Bubs Baby Stores are spacious, well lit and welcoming. There is a wide range of products available that have been selected for their quality by an expert team. “Our focus with our stores, because we have access to pretty much every brand in the industry, is our package deals. With the package deals we can make sure that our prices are competitive and the customers are happy with the deal.” Mr Hinze dislikes corporate call-to-action ads and says customers don’t believe in them. Bubs Baby Shops is focussed on offering customers consistently good prices and package deals.

Bubs Baby Shops has a large presence at the annual Baby and Children Expo held in Brisbane. Bubs Baby Shops is working in collaboration with its major wholesalers to assist with their stands and vice versa. Maintaining solid relationships with suppliers is essential to the business. Mr Hinze says that attending the exhibition is a good learning experience.

“We began with very basic beginnings… every year that we earn more than $14,000 is a blessing,” comments Mr Hinze. “We’re quite happy with how our business is going and the direction it’s taking so we’re in it for a long time yet.”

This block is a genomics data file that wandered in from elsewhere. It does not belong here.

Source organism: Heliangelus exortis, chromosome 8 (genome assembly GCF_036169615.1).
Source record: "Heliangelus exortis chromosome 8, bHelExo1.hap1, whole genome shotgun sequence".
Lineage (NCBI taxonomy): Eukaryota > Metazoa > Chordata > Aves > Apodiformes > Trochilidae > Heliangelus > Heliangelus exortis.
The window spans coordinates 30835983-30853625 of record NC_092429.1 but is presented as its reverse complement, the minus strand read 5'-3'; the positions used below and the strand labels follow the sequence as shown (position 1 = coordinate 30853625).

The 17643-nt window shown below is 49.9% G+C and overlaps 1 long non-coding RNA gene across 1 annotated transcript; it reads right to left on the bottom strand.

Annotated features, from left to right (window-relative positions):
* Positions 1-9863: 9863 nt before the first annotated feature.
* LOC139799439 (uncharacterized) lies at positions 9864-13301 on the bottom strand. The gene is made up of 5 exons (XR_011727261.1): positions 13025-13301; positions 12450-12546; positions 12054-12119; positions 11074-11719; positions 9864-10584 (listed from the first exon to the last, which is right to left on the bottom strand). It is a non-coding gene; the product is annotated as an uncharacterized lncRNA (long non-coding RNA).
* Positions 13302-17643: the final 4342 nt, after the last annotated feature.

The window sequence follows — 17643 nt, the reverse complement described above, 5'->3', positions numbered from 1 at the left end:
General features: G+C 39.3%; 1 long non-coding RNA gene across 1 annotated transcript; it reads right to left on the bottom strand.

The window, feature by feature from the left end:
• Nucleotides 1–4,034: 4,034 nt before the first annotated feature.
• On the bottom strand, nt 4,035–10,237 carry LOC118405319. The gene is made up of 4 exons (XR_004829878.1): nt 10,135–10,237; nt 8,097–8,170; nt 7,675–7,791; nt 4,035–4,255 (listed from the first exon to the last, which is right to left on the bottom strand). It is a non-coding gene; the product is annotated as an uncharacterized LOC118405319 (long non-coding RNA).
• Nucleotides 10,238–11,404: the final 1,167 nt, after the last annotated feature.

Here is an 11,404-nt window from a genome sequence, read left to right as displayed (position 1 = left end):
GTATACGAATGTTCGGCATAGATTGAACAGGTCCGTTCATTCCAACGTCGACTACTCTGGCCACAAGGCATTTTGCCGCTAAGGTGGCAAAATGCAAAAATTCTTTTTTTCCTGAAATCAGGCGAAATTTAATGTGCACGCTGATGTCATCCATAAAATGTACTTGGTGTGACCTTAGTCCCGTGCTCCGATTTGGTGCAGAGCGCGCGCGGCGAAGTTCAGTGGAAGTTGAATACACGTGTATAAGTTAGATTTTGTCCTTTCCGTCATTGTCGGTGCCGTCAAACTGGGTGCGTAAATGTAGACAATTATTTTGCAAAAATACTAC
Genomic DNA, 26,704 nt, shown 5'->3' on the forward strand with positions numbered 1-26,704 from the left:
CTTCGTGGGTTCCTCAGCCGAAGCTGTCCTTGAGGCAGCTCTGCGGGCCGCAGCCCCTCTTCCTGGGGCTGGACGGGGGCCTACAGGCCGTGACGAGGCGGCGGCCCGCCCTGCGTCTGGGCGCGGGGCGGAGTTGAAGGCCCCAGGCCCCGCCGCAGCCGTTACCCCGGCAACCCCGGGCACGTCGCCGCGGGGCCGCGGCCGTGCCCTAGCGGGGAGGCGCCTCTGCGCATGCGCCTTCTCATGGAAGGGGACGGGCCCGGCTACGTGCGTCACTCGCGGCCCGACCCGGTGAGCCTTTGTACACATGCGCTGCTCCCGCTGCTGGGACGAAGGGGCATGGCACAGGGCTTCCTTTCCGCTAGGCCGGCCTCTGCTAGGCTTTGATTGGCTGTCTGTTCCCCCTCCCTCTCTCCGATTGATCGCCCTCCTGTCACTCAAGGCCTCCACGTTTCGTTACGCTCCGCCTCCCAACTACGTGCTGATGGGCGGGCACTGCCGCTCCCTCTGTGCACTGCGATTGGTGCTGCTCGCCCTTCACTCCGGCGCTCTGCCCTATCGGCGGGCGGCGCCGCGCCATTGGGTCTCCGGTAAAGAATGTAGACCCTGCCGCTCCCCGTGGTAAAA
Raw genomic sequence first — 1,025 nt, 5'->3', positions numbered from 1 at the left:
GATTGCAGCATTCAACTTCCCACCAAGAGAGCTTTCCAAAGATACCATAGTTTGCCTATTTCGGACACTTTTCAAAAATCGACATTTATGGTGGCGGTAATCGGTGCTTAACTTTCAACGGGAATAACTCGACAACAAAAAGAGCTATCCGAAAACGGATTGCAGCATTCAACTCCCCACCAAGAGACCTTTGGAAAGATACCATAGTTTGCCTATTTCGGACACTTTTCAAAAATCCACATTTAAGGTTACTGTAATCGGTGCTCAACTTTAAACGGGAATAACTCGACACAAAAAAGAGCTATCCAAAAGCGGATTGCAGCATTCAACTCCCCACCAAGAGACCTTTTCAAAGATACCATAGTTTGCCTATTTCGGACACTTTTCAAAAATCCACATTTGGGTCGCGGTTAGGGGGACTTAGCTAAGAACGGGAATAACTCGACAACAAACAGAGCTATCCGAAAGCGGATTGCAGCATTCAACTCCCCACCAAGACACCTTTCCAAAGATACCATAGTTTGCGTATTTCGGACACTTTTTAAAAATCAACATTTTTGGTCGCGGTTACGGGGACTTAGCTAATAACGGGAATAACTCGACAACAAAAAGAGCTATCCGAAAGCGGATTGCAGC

The nursery industry has changed over the years; there is now alot of interest from private equities and investors. Traditionally it was the domain of small family businesses, many of which have now been sold off or merged. Continuing to expand the business and offer customers good value and service is a priority. Don’t miss out on the Bubs Baby Shops March birthday sale: “come in and get a real bargain.” Mr Hinze encourages customers to “come in as many times as they need to, which is quite often 10 or 12 times, and go away with a little more information every time.” Customers can trust Bubs Baby Shops to stock premium brands at competitive prices with friendly staff. “Come in and pay us a visit and hopefully we can put our money where our mouth is.”

Making Sense of Management

Management is the art, or science, of getting things done through people. Sounds fairly straightforward – except for the fact that people are not robots waiting to do our bidding. People have their own minds, motivations, and goals. So how do managers keep operations – and the people behind them – running as planned?

September 26, 2018, 10:02 AM AEST